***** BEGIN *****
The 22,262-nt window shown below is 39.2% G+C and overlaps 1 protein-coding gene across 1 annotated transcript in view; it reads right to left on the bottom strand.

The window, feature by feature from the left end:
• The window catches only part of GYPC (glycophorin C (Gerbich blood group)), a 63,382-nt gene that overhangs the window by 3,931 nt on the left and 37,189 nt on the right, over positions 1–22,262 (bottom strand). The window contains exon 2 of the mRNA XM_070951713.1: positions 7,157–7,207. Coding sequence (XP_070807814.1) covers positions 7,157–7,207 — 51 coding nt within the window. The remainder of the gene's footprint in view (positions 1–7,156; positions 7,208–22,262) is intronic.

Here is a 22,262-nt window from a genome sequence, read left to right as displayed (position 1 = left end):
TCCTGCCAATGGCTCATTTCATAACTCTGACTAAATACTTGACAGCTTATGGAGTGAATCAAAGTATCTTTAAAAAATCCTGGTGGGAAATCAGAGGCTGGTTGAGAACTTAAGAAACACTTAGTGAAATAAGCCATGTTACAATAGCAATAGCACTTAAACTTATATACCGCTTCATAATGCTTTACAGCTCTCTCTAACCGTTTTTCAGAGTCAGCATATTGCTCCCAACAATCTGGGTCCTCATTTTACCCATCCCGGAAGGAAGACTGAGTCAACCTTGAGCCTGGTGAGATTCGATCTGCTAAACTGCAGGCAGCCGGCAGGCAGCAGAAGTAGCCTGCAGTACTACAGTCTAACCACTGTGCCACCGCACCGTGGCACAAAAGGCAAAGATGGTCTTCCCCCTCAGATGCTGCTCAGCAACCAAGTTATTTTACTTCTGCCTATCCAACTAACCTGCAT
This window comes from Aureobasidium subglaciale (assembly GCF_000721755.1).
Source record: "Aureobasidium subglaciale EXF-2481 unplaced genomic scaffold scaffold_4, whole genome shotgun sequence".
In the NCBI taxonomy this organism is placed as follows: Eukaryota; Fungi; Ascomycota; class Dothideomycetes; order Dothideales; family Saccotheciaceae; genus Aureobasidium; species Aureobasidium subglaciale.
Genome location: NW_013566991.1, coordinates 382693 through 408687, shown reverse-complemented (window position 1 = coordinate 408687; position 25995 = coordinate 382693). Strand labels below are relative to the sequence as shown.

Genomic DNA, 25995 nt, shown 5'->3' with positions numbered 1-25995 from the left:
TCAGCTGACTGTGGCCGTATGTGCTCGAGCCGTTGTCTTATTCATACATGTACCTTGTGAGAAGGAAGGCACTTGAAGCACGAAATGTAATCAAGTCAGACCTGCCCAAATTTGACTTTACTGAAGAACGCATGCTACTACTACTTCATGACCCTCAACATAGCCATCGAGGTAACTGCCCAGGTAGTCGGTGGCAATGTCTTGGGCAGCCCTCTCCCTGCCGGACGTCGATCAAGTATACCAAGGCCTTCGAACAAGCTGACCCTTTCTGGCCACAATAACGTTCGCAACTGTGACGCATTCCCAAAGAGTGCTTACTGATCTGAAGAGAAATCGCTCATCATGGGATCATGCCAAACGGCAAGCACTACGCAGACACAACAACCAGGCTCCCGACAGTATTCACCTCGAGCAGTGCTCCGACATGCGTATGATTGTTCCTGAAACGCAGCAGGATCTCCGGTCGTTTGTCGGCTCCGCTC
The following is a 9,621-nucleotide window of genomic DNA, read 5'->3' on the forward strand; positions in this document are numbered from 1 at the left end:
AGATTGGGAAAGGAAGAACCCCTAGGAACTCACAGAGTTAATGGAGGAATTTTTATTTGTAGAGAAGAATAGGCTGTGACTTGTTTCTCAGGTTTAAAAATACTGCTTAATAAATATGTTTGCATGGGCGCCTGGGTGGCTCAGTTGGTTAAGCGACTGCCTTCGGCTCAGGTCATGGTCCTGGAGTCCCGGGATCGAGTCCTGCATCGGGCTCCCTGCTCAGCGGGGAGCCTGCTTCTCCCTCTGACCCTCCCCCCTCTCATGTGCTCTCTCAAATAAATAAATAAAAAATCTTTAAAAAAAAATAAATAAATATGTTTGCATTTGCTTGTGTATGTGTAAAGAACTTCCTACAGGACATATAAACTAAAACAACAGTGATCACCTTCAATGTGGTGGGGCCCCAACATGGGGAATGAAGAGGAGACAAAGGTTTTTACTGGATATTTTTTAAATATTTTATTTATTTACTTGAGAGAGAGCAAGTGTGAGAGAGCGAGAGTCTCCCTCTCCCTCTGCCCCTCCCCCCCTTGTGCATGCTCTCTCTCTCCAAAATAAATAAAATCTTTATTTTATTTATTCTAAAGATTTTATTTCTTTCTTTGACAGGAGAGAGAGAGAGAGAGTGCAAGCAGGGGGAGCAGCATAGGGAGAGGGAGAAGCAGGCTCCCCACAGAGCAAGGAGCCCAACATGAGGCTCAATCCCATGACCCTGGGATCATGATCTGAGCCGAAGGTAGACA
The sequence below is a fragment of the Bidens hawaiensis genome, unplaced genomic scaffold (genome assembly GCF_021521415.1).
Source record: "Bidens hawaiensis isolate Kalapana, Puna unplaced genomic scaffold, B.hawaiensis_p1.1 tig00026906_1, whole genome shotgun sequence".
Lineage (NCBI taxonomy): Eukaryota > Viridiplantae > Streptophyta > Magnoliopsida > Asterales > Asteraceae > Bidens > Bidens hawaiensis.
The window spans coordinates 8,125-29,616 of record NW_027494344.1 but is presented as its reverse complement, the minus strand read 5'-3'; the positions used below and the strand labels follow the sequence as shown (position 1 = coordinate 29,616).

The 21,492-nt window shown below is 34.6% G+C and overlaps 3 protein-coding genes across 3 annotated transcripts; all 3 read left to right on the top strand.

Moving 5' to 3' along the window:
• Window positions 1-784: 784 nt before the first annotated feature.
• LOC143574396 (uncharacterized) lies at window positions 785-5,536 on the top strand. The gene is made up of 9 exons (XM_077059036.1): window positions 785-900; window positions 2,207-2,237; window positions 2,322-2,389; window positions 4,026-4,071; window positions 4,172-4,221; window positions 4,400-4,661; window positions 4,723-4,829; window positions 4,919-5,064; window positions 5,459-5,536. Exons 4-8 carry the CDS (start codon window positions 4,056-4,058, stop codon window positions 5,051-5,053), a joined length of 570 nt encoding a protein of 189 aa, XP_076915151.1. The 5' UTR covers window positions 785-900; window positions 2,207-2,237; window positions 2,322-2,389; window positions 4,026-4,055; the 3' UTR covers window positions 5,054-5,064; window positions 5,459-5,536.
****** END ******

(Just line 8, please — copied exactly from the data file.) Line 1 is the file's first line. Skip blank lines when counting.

In the NCBI taxonomy this organism is placed as follows: Eukaryota; Fungi; Ascomycota; class Dothideomycetes; order Dothideales; family Saccotheciaceae; genus Aureobasidium; species Aureobasidium subglaciale.